Mrs. Mintzlaff was listed in the 1909 business directory as the operator of a boarding house.  Sophia Mintzlaff was born in 1864 in Germany (her maiden name may have been Eichhorn based on her son’s marriage certificate)  [Thirteenth U.S. Census, ED #334 (April 22, 1910), sheet 4B; “Sophie M. Mintzlaff,” on Find-a-Grave website].  In 1879, she immigrated to the U.S. and came to Dakota in 1880 [1915 S.D. State Census, 818].  Her husband Fred, who had owned a meat market on N. Phillips Ave. and ran the European House for a time, died in 1895 [Sioux Falls City Directory (1889), 230, (1894), 120; “Mintzlaff,” Cemetery Record Search, South Dakota State Archives].  She and her two children lived at 308 N. Main in 1900 and later at 201 1/2 N. Main Avenue [Sioux Falls City Directory (1900), 190, (1906), 152, (1910), 308, (1919), 599, (1928), 225, (1935), 206; Twelfth U.S. Census, ED #261 (June 6, 1900), 7; Sixteenth U.S. Census, ED #50-24 (April 2, 1940), sheet 2B].  In some directories, her residence was specifically listed as a rooming house and boarders were listed with the family on each of the censuses from 1900 to 1940.  Sophia died in 1944 and was buried at Mt. Pleasant Cemetery in Sioux Falls with her husband and an infant son [“Sophie M. Mintzlaff,” on Find-a-Grave website]

Alice Bassett Muller, South Dakota Historical Collections 16 (1932), used with permission.

Alice Bassett Muller, South Dakota Historical Collections 16 (1932), used with permission.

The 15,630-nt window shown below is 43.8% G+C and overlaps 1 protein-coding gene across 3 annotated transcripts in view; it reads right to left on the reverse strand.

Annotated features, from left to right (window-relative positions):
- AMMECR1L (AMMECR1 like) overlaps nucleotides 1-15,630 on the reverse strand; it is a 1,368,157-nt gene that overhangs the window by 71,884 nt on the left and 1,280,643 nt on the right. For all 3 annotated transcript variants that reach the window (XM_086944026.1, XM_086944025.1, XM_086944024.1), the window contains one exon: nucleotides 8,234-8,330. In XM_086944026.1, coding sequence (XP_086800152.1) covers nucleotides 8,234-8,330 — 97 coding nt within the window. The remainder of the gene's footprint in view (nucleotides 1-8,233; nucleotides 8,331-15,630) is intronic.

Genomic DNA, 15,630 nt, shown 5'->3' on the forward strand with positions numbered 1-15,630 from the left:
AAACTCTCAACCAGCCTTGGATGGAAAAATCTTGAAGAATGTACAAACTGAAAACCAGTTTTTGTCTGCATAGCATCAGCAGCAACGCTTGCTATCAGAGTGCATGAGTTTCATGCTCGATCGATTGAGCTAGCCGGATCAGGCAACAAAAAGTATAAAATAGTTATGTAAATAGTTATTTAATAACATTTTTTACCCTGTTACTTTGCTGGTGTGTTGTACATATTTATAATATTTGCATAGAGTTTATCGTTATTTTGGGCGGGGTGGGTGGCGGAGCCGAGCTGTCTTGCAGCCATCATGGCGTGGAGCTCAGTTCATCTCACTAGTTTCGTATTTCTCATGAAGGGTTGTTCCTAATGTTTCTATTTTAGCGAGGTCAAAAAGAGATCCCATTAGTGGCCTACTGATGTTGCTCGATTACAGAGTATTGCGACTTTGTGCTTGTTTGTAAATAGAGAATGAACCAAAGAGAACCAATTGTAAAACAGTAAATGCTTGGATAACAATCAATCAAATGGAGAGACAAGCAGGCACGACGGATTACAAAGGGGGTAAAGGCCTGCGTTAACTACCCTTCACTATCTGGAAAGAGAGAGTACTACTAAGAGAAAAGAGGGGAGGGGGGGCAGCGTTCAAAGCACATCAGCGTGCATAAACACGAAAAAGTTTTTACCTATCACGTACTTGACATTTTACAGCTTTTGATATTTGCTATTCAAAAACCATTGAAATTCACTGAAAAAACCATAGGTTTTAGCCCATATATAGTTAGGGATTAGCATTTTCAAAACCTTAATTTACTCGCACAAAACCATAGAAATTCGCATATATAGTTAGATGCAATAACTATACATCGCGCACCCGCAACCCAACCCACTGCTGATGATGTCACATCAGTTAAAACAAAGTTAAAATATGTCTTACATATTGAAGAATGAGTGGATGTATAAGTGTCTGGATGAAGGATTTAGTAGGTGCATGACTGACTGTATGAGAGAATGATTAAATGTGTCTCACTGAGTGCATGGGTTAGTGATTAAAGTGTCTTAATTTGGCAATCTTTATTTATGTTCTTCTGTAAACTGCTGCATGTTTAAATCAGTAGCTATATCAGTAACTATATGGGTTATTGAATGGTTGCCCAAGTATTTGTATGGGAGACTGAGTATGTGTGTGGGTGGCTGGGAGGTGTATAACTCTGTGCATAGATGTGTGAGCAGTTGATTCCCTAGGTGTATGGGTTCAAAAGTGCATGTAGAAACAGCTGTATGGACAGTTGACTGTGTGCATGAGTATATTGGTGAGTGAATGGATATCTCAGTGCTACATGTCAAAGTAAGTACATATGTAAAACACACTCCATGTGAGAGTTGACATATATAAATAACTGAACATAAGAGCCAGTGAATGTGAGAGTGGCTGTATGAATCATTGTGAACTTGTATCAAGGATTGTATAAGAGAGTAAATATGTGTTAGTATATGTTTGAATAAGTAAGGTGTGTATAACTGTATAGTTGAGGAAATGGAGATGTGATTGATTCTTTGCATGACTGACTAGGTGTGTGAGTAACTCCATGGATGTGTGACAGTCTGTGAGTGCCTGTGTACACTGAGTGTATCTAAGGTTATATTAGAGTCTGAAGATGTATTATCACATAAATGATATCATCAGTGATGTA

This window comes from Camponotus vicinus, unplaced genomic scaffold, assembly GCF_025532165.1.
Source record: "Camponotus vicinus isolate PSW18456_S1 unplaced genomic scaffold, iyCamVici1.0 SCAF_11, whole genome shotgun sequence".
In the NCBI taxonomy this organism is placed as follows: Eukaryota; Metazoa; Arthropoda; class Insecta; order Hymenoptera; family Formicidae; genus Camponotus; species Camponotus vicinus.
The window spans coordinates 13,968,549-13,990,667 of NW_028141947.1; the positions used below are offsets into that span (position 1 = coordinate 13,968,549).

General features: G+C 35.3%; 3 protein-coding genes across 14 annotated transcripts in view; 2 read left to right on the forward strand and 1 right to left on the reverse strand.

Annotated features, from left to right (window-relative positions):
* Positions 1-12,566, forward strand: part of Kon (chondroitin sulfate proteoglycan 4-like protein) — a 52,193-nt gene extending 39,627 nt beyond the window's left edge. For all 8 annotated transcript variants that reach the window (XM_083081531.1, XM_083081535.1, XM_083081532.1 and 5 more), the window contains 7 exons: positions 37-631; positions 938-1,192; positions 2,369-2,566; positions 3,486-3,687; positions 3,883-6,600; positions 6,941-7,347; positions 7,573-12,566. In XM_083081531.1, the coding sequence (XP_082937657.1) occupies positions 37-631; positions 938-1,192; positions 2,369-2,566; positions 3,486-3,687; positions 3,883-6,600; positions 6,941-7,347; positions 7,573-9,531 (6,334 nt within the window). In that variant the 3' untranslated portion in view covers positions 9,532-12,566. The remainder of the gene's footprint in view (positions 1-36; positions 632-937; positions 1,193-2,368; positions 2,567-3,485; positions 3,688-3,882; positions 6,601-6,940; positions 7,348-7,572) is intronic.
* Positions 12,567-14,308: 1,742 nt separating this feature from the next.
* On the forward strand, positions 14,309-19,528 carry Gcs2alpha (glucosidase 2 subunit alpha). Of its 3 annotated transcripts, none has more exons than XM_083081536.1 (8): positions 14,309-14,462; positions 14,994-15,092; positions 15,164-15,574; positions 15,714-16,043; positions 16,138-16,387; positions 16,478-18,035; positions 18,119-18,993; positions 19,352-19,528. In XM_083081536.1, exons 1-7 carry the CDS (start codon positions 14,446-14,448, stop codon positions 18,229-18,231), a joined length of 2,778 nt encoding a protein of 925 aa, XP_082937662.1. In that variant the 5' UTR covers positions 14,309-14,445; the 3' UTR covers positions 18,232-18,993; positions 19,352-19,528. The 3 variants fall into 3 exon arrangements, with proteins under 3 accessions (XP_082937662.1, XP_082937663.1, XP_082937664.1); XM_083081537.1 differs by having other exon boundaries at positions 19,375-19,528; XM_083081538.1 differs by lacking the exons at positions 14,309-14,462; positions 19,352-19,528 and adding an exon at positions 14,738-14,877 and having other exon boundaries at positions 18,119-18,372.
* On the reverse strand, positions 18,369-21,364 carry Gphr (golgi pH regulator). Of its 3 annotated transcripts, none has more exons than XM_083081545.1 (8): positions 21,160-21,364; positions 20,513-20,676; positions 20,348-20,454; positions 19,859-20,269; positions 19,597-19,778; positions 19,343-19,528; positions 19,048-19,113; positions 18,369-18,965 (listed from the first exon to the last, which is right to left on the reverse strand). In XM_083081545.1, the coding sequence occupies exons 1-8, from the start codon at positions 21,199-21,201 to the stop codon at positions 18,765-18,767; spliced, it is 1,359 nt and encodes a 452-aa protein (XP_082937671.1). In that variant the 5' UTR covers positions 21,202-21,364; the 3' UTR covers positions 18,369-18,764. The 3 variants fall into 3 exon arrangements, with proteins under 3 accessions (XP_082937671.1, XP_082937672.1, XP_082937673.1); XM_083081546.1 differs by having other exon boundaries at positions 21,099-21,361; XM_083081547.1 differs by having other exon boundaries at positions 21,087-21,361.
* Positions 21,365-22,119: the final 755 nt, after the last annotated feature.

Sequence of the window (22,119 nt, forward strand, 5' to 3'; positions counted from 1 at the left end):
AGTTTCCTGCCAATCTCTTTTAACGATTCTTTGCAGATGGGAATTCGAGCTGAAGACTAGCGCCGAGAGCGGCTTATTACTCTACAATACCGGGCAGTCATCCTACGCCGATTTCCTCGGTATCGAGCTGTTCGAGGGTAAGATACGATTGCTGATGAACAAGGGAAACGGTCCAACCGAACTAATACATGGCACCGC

Alice B. Muller

Alice Muller was listed in the 1909 Sioux Falls business directory as an attorney at law.  Alice E. Bassett was born in 1867 in Brothertown, Wisconsin to parents from New York [Fourteenth U.S. Census, ED #179 (January 13, 1920), 5B; “Alice B. Muller,” Find-a-Grave website].  She lost her parents at a young age (her father in 1875 and mother in 1883), attended Jennings Seminary in Aurora, Illinois, and came to South Dakota in about 1887-1889 [“Ira Bassett” and “Betsey Bassett” on Find-a-Grave website; Lisa R. Lindell, “‘Awake to all the needs of our day’: Early Women Lawyers in South Dakota,” South Dakota History 42 (3) (Fall 2012), 212; G.W. Kingsbury, History of Dakota Territory, vol. 4 (1915), 190; 1905 and 1925 S.D. State Census].   She married Henry A. Muller, also an attorney, in January 1900 in Thorntown, Indiana (a “snippet view” on Google Books of a 1900 issue of Western Christian Advocate seems to indicate that the pastor there was Alice’s brother-in-law) [Kingsbury, 190; Thirteenth U.S. Census, ED #332 (April 19, 1910), sheet 4B; Comp. Index to Marriage Records Indiana: Indiana Works Progress Administration, 1938-1940 via].

Alice worked as a teacher and stenographer for Charles P. Bates’ law office, before passing the state bar exam on April 5, 1898, “enjoying prestige as an able practitioner” [Sioux Falls City Directory (1889), 47, (1894), 36, (1898), 55; Lindell, 212; Kingsbury, 191].  The first woman to become a lawyer in South Dakota did so in 1882, but it wasn’t until 1893 that there was a second [Lindell, 200, 203].  Later in 1893, the state began requiring that aspiring lawyers pass a bar exam [Lindell, 203].  Alice Bassett was one of the first handful of women to work as attorneys.  In Dakota, the law was only slightly less popular than the occupations of farmer or land agent, and there was a high demand for legal counsel.